"The popcorn you are eating has been pissed in. Film at eleven." – 'The Kentucky Fried Movie' (1977)
Greetings from the apocalypse! If you lost some fingers to frostbite while walking down the driveway to get your mail, don't panic, that's perfectly normal for this time of year … on the east coast, anyway. A few bits of drudgery opening at the multiplex will numb your brain even more than the cold, but lucky for you I've scouted out some alternative routes towards weekend moviegoing satisfaction.
Friday, January 25
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There was a minute or two in the late '90s/early '00s when The Farrelly Brothers were the undisputed heavyweight champions of comedy, but after round-one knockouts like "The Heartbreak Kid" and "The Three Stooges" they're officially classified "punch-drunk." Now it seems Peter Farrelly has made a movie so bad even his brother Bobby's not involved, and it's called "Movie 43." Taking cues from sketch-based flicks like "The Kentucky Fried Movie," it offers a parade of hot stars (Seth MacFarlane, Hugh Jackman, Emma Stone) and once-were-hots (Halle Berry, Gerard Butler, Richard Gere) performing various acts of crudeness in the hopes of eliciting a chuckle or two.
The results of these strained antics might leave you crying bloody tears of boredom, so why not catch the Farrellys' "There's Something About Mary" at 5 p.m. on AMC to be transported back to a more innocent era (1998) when Ben Stiller masturbating was enough to keep audiences in hysterics. Stiller's stalker-esque attempt to reunite with his high school flame Cameron Diaz leads to fish hooks in the mouth, Jonathan Richman singing and a random Brett Favre cameo. *SPOILER* Diaz thinks it's hair gel, but it's really baby batter.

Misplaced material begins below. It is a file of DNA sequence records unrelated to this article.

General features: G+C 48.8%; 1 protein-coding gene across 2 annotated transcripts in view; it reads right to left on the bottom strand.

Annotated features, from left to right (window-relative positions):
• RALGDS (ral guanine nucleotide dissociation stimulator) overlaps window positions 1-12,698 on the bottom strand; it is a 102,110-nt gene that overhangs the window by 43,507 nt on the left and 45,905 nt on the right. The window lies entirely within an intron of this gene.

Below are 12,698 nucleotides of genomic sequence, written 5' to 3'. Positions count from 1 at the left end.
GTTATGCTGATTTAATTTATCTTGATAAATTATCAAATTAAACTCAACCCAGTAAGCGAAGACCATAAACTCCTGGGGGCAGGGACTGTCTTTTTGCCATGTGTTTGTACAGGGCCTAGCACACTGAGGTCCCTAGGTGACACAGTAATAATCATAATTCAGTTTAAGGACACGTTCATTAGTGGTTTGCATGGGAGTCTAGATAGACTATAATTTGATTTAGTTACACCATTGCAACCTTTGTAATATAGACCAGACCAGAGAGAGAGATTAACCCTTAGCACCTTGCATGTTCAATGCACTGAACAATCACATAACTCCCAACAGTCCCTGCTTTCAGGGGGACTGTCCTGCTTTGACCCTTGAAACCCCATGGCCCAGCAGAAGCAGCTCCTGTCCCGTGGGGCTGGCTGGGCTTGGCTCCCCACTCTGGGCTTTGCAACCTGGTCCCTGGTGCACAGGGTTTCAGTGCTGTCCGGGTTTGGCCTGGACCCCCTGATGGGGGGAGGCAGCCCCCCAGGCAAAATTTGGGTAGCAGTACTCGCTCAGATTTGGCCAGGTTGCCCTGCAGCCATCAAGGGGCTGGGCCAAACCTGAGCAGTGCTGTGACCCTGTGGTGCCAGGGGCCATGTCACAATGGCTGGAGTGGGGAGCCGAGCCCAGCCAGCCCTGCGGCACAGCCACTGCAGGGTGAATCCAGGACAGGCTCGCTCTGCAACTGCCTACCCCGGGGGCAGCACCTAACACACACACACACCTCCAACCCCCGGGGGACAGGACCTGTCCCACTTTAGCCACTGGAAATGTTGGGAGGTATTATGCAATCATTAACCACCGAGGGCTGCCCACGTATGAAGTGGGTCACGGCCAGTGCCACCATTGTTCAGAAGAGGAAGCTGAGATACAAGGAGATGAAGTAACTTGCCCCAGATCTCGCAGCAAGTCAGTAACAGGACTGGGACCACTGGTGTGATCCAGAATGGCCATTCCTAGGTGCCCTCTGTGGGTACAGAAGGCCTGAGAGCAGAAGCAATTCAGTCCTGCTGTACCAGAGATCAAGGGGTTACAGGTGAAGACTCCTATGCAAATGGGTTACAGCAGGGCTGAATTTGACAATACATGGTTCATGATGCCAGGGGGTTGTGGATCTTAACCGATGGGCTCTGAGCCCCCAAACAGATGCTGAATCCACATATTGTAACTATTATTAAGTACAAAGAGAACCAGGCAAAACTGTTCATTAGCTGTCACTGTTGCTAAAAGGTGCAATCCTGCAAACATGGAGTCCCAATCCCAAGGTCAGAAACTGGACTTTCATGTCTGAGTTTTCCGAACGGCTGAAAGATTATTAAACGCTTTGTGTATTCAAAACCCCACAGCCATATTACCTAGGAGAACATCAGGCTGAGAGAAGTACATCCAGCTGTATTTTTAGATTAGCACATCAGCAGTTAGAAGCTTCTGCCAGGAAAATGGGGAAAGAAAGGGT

If you're in the Farrellys' native New England you'll definitely want in on Boston's Brattle Theater, which is hosting the area premiere of "A Liar’s Autobiography: The Untrue Story of Monty Python’s Graham Chapman." The late, great Chapman was, of course, the de facto leader of the Pythons before he died from motherf**king cancer in 1989, and this new filmic experiment combines the work of 14 animation houses to bring him back to life. It's narrated by Chapman himself (recorded before he ceased to be, obvs), along with new voicework from all the surviving Pythons (except Eric Idle). If you miss tonight's three showings, it'll be paired with "And Now for Something Completely Different" on Saturday or double-featured with "The Life of Brian" on Sunday, know what I mean, nudge nudge, wink wink.
Let's cap off tonight with prep-work for tomorrow's cinematic pilgrimage to Hansel & Gretel territory: "Hard Candy" on Sundance Channel at 8 p.m., and again at 12 a.m. What does Ellen Page brutalizing Patrick Wilson for an hour have to do with evil witches? Well, the original Brothers Grimm story is essentially a metaphor for all the pervs out there who lure in kids with evil intentions, and that's exactly what this 2006 psychological thriller is about, except in this one the kid (Page) turns the tables rather exquisitely on her would-be seducer. It leads to the mother of all castration scenes.
Saturday, January 26
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Okay, so you watched "Hard Candy" last night, and if you're a dude you woke up this morning and grabbed to see if your balls were still there. If they're not I'll be reading about you in the paper tomorrow, but if they are then head to the cinema for the R-rated, balls-to-the-wall "Hansel & Gretel: Witch Hunters." After Jeremy Renner made this baby in 2011, he conquered the box office in three major sequels: "Mission: Impossible – Ghost Protocol," "The Bourne Legacy" and "The Avengers." Typically a flick that's been delayed this long bodes ill for its chances, but at the very least we get to see Gemma Arterton in skin-tight leather dispatching practitioners of the black arts with anachronistic weaponry.